Yahsat subsidiary Thuraya has unveiled a new marine terminal for L-band satellite communications for entry-level maritime users
Thuraya MarineStar provides bandwidth for vessel communications, including connectivity for seafarers’ services and for navigation and other ship operations.
It provides two-way voice communications for bridge connectivity with links to mobile phone networks and Thuraya’s satellite constellation.
Thuraya MarineStar also provides two-way tracking and monitoring capabilities for applications including vessel geofencing, tracking, movement alerts and fish catch reporting.
Thuraya expects high demand for its MarineStar terminals from the global fishing industry, which is under increasing pressure to curb unreported and unregulated fishing.
Governments require fishing vessels to report their catches electronically and log their movements while at sea.
“MarineStar makes compliance simple by bundling all the essential elements into one affordable package,” said Thuraya chief commercial officer Shawkat Ahmed.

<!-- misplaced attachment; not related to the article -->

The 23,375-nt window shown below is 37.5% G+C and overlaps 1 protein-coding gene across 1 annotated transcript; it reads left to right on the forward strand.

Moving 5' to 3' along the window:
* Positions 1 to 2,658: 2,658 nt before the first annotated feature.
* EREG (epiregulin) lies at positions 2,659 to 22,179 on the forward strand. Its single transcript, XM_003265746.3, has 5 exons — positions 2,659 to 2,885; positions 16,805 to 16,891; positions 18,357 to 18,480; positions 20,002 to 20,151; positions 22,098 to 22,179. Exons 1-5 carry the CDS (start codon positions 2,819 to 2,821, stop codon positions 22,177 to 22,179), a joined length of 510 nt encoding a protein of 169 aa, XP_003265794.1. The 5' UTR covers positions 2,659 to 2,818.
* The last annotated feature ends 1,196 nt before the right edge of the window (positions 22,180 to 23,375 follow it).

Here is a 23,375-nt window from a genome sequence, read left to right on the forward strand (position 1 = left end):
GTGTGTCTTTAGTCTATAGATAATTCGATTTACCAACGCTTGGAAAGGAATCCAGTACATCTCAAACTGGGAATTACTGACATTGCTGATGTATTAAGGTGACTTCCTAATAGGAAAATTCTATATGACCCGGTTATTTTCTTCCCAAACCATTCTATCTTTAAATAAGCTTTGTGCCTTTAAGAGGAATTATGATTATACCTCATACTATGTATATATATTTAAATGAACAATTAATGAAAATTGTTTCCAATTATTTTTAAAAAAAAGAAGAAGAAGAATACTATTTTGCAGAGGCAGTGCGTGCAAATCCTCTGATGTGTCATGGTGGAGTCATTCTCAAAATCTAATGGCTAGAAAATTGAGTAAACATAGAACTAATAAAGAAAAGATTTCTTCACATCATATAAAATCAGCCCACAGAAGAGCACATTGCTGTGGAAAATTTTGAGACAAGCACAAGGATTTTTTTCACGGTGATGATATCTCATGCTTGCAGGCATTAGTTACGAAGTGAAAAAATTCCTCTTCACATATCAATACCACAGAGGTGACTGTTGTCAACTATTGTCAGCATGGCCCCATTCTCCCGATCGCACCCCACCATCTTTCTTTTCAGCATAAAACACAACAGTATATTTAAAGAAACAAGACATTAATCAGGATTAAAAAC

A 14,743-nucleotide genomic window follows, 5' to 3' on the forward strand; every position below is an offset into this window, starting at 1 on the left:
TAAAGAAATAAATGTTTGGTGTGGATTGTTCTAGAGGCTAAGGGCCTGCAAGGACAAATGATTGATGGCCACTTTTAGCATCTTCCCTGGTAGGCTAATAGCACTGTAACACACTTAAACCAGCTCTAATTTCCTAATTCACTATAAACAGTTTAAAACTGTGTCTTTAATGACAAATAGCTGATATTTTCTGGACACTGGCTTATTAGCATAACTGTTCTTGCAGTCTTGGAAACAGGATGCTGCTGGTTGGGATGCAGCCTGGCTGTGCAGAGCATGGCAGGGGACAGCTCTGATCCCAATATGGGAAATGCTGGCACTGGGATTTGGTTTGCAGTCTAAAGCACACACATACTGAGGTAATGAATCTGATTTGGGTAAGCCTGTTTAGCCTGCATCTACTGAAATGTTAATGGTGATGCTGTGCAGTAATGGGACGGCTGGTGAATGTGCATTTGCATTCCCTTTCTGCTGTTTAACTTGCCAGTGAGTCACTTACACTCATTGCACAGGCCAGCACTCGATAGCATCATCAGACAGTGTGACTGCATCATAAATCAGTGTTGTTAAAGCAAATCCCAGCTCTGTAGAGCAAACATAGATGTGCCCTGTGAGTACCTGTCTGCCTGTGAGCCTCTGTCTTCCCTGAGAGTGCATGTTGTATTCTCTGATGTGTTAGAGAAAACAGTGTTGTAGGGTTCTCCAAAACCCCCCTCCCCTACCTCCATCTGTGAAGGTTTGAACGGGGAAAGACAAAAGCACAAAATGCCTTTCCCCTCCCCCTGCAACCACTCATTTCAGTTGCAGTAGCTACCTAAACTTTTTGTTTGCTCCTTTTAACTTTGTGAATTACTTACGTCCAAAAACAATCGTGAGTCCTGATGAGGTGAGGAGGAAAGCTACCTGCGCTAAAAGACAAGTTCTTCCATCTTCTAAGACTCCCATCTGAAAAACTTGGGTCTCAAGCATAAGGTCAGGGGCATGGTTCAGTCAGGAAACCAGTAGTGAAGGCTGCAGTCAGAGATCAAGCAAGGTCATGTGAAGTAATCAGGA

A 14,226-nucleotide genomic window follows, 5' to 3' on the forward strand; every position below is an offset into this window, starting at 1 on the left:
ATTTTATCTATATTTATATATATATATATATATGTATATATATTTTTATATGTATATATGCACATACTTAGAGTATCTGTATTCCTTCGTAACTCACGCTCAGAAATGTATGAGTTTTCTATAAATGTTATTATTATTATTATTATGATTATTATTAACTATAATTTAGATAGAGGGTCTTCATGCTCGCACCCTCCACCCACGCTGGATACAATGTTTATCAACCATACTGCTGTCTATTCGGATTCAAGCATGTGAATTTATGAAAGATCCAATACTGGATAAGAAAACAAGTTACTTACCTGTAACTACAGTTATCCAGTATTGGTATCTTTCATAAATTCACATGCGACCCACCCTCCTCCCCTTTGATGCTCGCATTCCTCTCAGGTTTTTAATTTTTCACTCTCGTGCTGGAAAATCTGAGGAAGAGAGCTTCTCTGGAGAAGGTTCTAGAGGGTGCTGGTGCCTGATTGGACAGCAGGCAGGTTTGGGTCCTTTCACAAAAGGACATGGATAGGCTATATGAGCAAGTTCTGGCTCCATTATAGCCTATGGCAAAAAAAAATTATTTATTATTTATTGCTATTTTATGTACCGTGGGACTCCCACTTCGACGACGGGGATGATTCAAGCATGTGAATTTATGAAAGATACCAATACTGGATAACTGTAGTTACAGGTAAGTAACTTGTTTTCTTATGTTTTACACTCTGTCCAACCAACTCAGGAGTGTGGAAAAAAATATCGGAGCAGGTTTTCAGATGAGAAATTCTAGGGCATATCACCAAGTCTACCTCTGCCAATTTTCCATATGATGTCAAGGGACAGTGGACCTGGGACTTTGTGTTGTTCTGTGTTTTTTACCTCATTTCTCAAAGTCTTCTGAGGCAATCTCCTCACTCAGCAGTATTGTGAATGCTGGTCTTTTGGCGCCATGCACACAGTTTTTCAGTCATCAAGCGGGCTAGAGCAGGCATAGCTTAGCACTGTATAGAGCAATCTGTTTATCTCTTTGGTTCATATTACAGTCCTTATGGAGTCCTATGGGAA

Tracking is packaged as an end-to-end turnkey service based on time, distance, speed and area, with no extra hardware required.
MarineStar also has an SOS button for communications with search and rescue organisations in emergencies.
“With more than 300,000 small vessels expected to benefit from the service, we are looking forward to working with our distribution partners to roll out Thuraya MarineStar worldwide,” Mr Ahmed said.
Mr Ahmed thinks MarineStar would be ideal for regional merchant fleets needing a backup alternative to radio communications, VSAT and global mobile phone services or any other primary voice communication service.
One of Thuraya’s distribution partners, IEC Telecom, has added this new terminal to its global service. IEC Telecom vice president for maritime Nabil Ben Soussia said Thuraya MarineStar could come as part of a customised package.
“It is flexible and cost-effective and that makes it a vital onboard communication service available to vessel operators,” he said. “Which should put an end to the risks of ships being out of touch at sea,” he explained.
“Thuraya MarineStar is robust and unaffected by extreme environments, and it supports crucial applications such as condition-based navigation, SOS and other emergency alerts through push notifications,” said Mr Soussia.
Vessel connectivity and its applications for ship optimisation will be discussed at Riviera Maritime Media’s Optimised Ship Forum in London on 11 December